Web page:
seriously, but rather, is a parody and/or pastiche of the kind of films that the vast majority of mainstream audiences simply wouldn't want to see. I'm talking about films such as Two-Thousand Maniacs 1964 , Ride the Whirlwind 1965 , Manos: The Hands of Fate 1966 , Satan's Sadists 1968 , The Big Bird Cage 1971 , Boxcar Bertha 1972 , Fight for Your Life 1977 or Satan's Cheerleaders 1977 ; low-budget films made with often-non-professional actors, little in the way of conventional film logic, and highly controversial in terms of plot, theme and content.It also sets out to pastiche the "grindhouse" cinema phenomena, with the original idea of two films being shown as a double feature at drive-in movie theatres from state to state, with both films often being re-cut and re-edited, not by the filmmakers, but by the theatre owners themselves. This is evident in the amusing switch in title; with the film opening with the caption 'Quentin Tarantino's Thunderbolt', before awkwardly cutting to an obviously out of place title card with 'Death Proof' crudely emblazoned across the screen. This is also the explanation for the purposeful mistakes in continuity, the sloppy editing and the switch between colour and black and white, as well as the façade of severely deteriorating film stock. It's not sloppy film-making, but rather, a purposeful appropriation of sloppy film-making geared towards appealing to the kind of obsessive movie aficionado who gets the references and can appreciate the joke that Tarantino is attempting to pull.With this in mind, it seems hard to understand what people are complaining about. Do audiences actual expect this film to keep them enthralled and entertained when the vast majority of them would balk at experiencing many of the low-budget, semi-obscure films that influenced it? Hardly! The accusation here that "nothing happens" is fascicle. The fact that there is film running through the camera is proof enough that something is happening, with the hilariously bland dialog deconstructing the film in much the same way as the purposely amateurish composition, editing and sound all intended to fracture the cinematic language in the same way that Godard did; by reminding the audience that this is the film and the point of the film is to experience the sights and sounds that unfold before us. Added to this the colourful iconography, the music, the characters, the girls in tight t-shirts, the for once entirely justified performance from the man himself, all reminding us that this is a joyous, darkly comic romp in which the point is not "why?" but "why not?".The effect is reminiscent of Kill Bill 2003 , which at times felt superficial or perhaps even too knowing for its own good, but still demonstrated to us the filmmaker's great use of tone, texture, colour and movement, as well as turning many people on to a whole new world of cult Japanese cinema; from the works of highly individual filmmakers like Seijun Suzuki, Kinji Fukasaku and Takashi Miike, to cult performers like Sony Chiba. Death Proof attempts to do something similar with the likes of the American revisionist road movie, the B-cinema of Roger Corman and the femsploitation subgenre of films like The Big Bird Cage 1972 , Caged Heat 1975 , Day of the Woman 1978 and Ms. 45 1981 ; a coolly ironic series of films in which wronged women take bloody revenge in an often elaborate and over the top style, chiefly intended to give a feminist slant to the still rampant degradation and misogyny prevalent in the exploitation genre.Other reference points are more obvious as they're mentioned explicitly in the film; notably car chase cinema such as Vanishing Point 1971 , Two-Lane Blacktop 1971 , Dirty Mary, Crazy Larry 1974 , Gone in 60 Seconds 1974 and even Spielberg's Duel 1971 . Some have complained that the film fails on account of its lack of action and emphasis on dialog and technique, but this seems churlish when you think of the films being referenced; with Vanishing Point featuring a number of cryptic, desert-set sequences in which characters talk and talk and talk, while Two-Lane Blacktop punctuates its scenes of hard driving and drag-racing with much in the way of meandering small-talk. Then we have the fact that films like Reservoir Dogs - which takes place almost entirely within a single setting - and Jackie Brown - which places emphasis entirely on character - use dialog to not only create the characters but to also tell the story.Regardless of this, Death Proof is meant as a piece of entertainment. There's no real desire here for Tarantino to prove what kind of filmmaker he is because he's already done that with the number of great films that came before. Sure, it can be seen as self-indulgent, but surely those of us familiar with the style of film-making being referenced here will revel in this particular kind of extravagance, loving everything from the continually inane female banter to the awesome scenes of high speed carnage. If you're not a fan cult cinema or exploitation cinema or indeed a devotee of Tarantino's work then this film really isn't going to impress you. There's no shame in that. Some films are made for a niche audience, destined to be a cult in their own right. However, for those who get it, Death Proof has the potential to be a truly exhilarating, one-off piece of film-making.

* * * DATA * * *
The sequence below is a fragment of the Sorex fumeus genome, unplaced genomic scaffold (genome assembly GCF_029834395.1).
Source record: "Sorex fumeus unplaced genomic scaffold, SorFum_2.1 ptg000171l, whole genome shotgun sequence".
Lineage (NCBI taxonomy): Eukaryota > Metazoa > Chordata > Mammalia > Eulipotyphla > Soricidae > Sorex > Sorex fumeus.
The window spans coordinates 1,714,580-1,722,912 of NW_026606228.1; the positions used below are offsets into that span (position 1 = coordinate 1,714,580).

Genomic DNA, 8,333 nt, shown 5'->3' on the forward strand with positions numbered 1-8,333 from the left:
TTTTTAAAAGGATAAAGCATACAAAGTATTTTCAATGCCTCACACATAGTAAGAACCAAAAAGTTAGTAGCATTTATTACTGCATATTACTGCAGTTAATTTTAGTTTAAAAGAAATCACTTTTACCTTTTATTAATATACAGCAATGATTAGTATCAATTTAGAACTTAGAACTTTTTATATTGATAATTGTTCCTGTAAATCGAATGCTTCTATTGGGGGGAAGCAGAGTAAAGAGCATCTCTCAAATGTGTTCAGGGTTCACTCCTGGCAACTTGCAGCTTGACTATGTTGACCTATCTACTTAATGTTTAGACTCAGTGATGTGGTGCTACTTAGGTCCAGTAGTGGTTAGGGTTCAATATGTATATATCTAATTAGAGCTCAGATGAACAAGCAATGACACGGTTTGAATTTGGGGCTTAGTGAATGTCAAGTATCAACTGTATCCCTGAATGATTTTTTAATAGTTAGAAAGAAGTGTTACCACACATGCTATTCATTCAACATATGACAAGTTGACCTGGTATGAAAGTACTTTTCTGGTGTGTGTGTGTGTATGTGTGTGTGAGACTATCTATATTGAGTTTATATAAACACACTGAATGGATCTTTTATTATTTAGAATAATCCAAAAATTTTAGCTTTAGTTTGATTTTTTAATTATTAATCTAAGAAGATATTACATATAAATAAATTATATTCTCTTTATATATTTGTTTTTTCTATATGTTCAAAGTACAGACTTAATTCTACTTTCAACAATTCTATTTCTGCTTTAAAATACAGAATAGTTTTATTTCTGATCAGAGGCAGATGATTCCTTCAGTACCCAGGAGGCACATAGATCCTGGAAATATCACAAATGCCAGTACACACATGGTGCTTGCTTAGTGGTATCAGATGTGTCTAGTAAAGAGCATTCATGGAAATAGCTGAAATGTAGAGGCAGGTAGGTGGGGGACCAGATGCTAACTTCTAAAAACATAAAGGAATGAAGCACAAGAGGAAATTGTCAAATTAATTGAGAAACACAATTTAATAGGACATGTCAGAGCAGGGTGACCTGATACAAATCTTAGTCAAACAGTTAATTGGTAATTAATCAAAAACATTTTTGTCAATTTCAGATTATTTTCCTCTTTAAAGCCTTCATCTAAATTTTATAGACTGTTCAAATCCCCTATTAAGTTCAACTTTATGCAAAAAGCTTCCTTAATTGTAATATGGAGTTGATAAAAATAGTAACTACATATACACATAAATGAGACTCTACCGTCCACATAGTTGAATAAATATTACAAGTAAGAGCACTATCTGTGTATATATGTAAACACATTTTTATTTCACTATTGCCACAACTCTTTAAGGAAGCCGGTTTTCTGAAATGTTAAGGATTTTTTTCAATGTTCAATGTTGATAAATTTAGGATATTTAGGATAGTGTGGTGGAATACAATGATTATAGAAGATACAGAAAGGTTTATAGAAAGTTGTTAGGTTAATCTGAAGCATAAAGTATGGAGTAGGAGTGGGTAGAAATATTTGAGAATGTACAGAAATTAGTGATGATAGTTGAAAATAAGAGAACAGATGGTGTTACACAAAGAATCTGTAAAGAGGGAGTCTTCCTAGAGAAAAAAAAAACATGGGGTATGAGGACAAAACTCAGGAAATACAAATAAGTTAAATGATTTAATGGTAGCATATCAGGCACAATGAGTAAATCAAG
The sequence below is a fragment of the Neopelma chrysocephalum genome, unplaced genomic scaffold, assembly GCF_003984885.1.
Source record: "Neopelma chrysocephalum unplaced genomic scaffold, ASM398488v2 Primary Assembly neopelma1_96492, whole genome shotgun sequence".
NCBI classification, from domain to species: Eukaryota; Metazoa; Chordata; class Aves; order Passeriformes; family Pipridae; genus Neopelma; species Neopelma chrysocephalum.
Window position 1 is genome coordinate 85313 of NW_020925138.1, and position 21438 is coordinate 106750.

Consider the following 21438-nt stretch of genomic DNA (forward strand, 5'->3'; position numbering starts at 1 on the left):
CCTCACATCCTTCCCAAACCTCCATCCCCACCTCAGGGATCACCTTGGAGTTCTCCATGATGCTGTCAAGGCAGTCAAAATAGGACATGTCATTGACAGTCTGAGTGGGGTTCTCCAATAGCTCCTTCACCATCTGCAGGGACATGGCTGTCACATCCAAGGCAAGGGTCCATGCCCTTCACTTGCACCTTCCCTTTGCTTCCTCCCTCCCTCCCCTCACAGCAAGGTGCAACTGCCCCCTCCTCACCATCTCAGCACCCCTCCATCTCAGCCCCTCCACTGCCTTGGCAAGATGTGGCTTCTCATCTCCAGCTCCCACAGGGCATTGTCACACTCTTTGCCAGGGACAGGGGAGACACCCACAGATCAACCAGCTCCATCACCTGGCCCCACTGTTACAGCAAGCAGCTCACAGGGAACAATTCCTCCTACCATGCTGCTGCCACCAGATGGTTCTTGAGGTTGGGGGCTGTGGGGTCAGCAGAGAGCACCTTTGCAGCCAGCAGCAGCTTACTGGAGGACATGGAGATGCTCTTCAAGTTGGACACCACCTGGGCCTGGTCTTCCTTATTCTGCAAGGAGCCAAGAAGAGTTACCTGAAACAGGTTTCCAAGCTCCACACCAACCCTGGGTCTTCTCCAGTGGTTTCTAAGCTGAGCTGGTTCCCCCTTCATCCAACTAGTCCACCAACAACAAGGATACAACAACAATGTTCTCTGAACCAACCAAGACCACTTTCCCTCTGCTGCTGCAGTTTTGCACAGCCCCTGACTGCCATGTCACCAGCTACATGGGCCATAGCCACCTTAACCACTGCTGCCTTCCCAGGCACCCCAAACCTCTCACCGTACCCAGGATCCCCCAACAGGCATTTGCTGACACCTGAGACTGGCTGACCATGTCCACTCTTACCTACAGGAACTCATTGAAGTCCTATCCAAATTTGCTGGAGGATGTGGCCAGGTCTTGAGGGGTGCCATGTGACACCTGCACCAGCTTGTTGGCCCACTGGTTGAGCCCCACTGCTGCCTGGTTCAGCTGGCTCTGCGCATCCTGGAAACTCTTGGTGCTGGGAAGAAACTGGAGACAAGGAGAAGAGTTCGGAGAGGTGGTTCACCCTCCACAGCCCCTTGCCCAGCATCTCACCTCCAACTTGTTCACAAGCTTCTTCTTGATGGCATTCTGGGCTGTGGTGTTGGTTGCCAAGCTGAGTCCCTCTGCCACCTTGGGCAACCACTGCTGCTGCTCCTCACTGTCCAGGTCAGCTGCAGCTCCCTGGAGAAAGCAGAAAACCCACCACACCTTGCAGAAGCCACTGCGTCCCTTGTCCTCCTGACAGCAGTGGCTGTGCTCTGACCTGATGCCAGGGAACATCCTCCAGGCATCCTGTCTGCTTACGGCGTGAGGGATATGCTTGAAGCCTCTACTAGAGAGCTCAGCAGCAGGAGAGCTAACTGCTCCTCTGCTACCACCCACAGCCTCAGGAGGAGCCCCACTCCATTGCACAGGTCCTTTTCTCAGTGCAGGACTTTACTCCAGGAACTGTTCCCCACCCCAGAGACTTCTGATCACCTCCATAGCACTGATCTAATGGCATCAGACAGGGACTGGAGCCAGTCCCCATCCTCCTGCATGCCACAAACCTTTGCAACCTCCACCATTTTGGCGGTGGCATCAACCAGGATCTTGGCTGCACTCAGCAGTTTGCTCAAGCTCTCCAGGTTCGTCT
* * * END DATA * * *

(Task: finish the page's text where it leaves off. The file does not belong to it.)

The most entertaining movie this year!! (by sohrabi70)